The tricks continue, but there are no longer any visible scraps. The Democratic Senate majority has sold out the Bill of Rights, endorsed military courts and concentration camps, and turned the other cheek as Bush jettisoned the Kyoto protocol and the ABM treaty. Without serious debate or traditional hearings, [Democrat] majority leader Dashle has licensed the administration to escalate its intervention in Colombia's dirty war, while Bob Graham, the Florida Democrat who chairs the powerful Senate Intelligence Committee, supports the option to use 'low yield' nuclear weapons against the so called axis of evil. Likewise, Joe Lieberman, Gore's former vice-president mate, has screeched louder than any Republican in the Senate for Saddam's head, while Carl McCall, who as Democratic state controller in New York has invested millions of pension fund savings in Israel, promotes his current campaign for governor with lurid photos of himself firing an M-16 at an Israeli 'anti-terrorist' training camp.

On the domestic front, Dashle has kept his party--those reformed spenders--on the straight and narrow path of fiscal rectitude that Herbert Hoover once practised so famously. Dashle scolds naughty Republicans for proposing to spend their way out of the recession with 'guns and caviare' (a huge weapons build-up combined with a $1.3 trillion tax cut targeted at the rich), but offers no alternative stimulus programme of 'jobs and schools'. Yet, at the same time, he and his House counterpart, minority leader Richard Gephardt, refused to support Teddy Kennedy's attempt to repeal Bush's egregious upper bracket tax cuts. (In a recent speech to the DLC, Gephardt has dramatically embraced the same corporate centrism he used to scorn in the Clinton administration.)

Writing in tandem in the American Prospect (the journal of nearly extinct 'progressive Democrats'), Robert Kuttner and Jeff Faux remind us that the current anti-Keynesianism is in the truest spirit of 'Clintonism without Clinton'. 'Ever since economic adviser Charles L Schultze sold Democrat Jimmy Carter on deregulation,' explains Kuttner, 'the resurrection of the invisible hand has been a bipartisan project.' 'Urged on by Federal Reserve chairman Alan Greenspan,' adds Faux, 'Bill Clinton had made eliminating the national debt more important than expanding investment in health, education and other programmes.' But then Greenspan, after convincing them that deficits were the root of all evil, did the dirty on the Democrats by turning around and endorsing Bush's huge tax cut.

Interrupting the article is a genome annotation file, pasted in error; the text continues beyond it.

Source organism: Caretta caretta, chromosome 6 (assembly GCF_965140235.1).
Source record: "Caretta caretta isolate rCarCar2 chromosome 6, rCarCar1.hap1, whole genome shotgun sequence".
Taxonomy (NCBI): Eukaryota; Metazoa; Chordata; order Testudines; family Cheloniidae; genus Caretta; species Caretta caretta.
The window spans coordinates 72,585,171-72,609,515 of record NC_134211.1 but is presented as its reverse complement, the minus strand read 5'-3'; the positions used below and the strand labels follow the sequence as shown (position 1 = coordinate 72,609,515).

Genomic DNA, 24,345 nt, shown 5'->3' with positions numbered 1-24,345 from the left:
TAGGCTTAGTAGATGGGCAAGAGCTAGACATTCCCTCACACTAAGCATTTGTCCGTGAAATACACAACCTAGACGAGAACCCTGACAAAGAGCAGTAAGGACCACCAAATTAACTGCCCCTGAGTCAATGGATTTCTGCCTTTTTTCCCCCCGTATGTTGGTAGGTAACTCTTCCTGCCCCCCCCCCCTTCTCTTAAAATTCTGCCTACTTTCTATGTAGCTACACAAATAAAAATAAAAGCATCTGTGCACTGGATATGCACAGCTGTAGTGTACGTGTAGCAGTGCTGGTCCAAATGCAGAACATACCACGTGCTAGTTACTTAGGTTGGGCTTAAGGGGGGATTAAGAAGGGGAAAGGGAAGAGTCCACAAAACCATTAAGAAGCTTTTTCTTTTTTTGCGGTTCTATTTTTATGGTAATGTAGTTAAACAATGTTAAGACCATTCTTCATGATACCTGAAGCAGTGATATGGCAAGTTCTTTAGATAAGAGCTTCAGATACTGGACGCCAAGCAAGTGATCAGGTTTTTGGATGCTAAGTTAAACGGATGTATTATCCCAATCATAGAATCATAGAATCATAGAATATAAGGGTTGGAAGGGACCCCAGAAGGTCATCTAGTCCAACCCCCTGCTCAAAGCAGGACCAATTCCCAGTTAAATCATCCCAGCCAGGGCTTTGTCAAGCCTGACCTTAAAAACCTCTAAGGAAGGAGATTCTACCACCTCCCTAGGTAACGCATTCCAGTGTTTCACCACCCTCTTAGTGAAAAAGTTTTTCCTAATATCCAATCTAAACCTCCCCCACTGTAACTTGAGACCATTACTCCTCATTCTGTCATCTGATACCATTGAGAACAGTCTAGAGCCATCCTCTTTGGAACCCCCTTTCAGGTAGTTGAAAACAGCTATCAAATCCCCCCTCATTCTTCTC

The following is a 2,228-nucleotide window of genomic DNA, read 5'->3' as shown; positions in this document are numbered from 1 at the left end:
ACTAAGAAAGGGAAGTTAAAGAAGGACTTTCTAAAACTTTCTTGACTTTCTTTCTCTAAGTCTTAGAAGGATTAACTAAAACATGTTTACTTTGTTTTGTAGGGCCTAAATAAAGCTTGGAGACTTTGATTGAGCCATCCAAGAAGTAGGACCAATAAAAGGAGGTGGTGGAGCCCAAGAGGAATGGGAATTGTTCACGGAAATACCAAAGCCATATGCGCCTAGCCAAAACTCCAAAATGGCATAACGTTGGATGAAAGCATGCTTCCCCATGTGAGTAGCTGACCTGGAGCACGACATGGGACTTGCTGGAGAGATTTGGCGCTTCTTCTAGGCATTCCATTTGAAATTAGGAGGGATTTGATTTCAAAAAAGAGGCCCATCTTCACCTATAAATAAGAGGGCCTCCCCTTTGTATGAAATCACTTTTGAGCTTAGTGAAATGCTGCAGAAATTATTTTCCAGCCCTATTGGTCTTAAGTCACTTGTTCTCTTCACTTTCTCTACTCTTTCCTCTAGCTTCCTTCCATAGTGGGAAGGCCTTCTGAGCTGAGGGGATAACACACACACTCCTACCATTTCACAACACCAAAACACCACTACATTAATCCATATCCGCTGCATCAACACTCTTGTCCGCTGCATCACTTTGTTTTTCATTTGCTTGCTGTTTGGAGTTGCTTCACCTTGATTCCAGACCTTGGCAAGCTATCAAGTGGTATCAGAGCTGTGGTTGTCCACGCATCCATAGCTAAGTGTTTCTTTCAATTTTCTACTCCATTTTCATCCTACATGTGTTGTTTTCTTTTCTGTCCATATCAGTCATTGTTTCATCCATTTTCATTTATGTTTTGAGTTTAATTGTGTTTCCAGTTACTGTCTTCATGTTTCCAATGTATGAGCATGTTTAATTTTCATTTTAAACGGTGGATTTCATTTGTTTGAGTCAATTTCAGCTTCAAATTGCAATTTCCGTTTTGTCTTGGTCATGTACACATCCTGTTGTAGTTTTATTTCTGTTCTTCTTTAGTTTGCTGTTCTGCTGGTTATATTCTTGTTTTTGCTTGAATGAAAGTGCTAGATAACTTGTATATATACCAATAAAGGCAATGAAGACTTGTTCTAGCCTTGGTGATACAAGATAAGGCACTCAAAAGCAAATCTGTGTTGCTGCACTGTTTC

The Democrats, of course, are also the more fanatical free traders. Because Bill Clinton didn't 'feel your pain' in the coal and steel valleys of West Virginia, he lost Gore the critical electoral votes of a normally rock solid Democratic state. As leading Democrats continue to fret about 'fiscal deterioration' and trade barriers, Bush is on television talking jobs to heartland Teamsters and steel workers. His 30 percent tariff on foreign steel--an inconceivable violation of globalist dogma in the days of Clinton and Rubin--may well ensure continuing Republican control of the House, if not the recapture of the Senate.

Indeed, the escalation of the 'war on terrorism' is shrewdly designed to strengthen the Republicans' current domestic advantages. In addition to the obvious functions of legitimising military Keynesianism and rule by executive order, the war without end aims to divide the Democrats. As Lott's pitbull like attack on Dashle demonstrated, the Republicans are dying to 'Saddamise' any Democrat who wavers in unconditional commitment to the commander in chief. Indeed (Ryan Lizzie writes in The New Republic), 'For Bush, leveraging the war knows no bounds. He has repackaged his entire domestic agenda in the garb of security.'

Does this mean, as Kuttner suggests, that the Democrats are rapidly losing 'their raison d'etre as a party'? Probably not. But what materially grounds partisan difference in the early 21st century is radically different from the idealised image most trade union bureaucrats and black Democrats retain of the former party of Roosevelt. Thanks to watchdog groups that monitor and analyse campaign financing, the macro-economic power structures of the two parties have become more fully visible than ever before.

In the 2000 election cycle, for example, Republican Congressional candidates received three quarters of all contributions from energy and agribusiness, 70 percent of all manufacturing, and two thirds of all prime defence contractors (the presidential contributions are much more skewed--Bush getting 93 percent of oil and gas and 87 percent of agribusiness). On the other hand, the Democrats received a slight majority of contributions from the communications, electronics, entertainment and gaming sectors that constitute the new engine of the US economy. The so called Fire sector (financial services and insurance) was split 58 percent Republican and 41 percent Democrat, with the former dominating commercial banking and the latter venture capital.

The Republicans, in other words, remain solidly grounded in the old economy sectors (indeed, the Bush administration is virtually an executive committee of the energy and defence industries), while the Democrats, primarily in the Clinton/Rubin years, have made spectacular gains in the new economy. Meanwhile Wall Street old money veers Republican while the new money is marginally Democratic.

It is always wise, of course, to 'follow the money', and the current alignment of capital fractions explains much about the Democrats' current timidity and Republicans' overweening aggressiveness. Clinton's historic achievement was to bring the new economy into the Democratic fold, and the Dashle/ Gephardt/Gore leadership will do nothing that might scare away Hollywood or Silicon Valley (including pushing too hard on the Enron scandal). Conversely, the Republicans have seized the opportunity to revive the flagging fortunes of oil and war, as well as raid the alienated Democratic heartlands.

Bush may be a moron but, sure, it's a fool's paradise.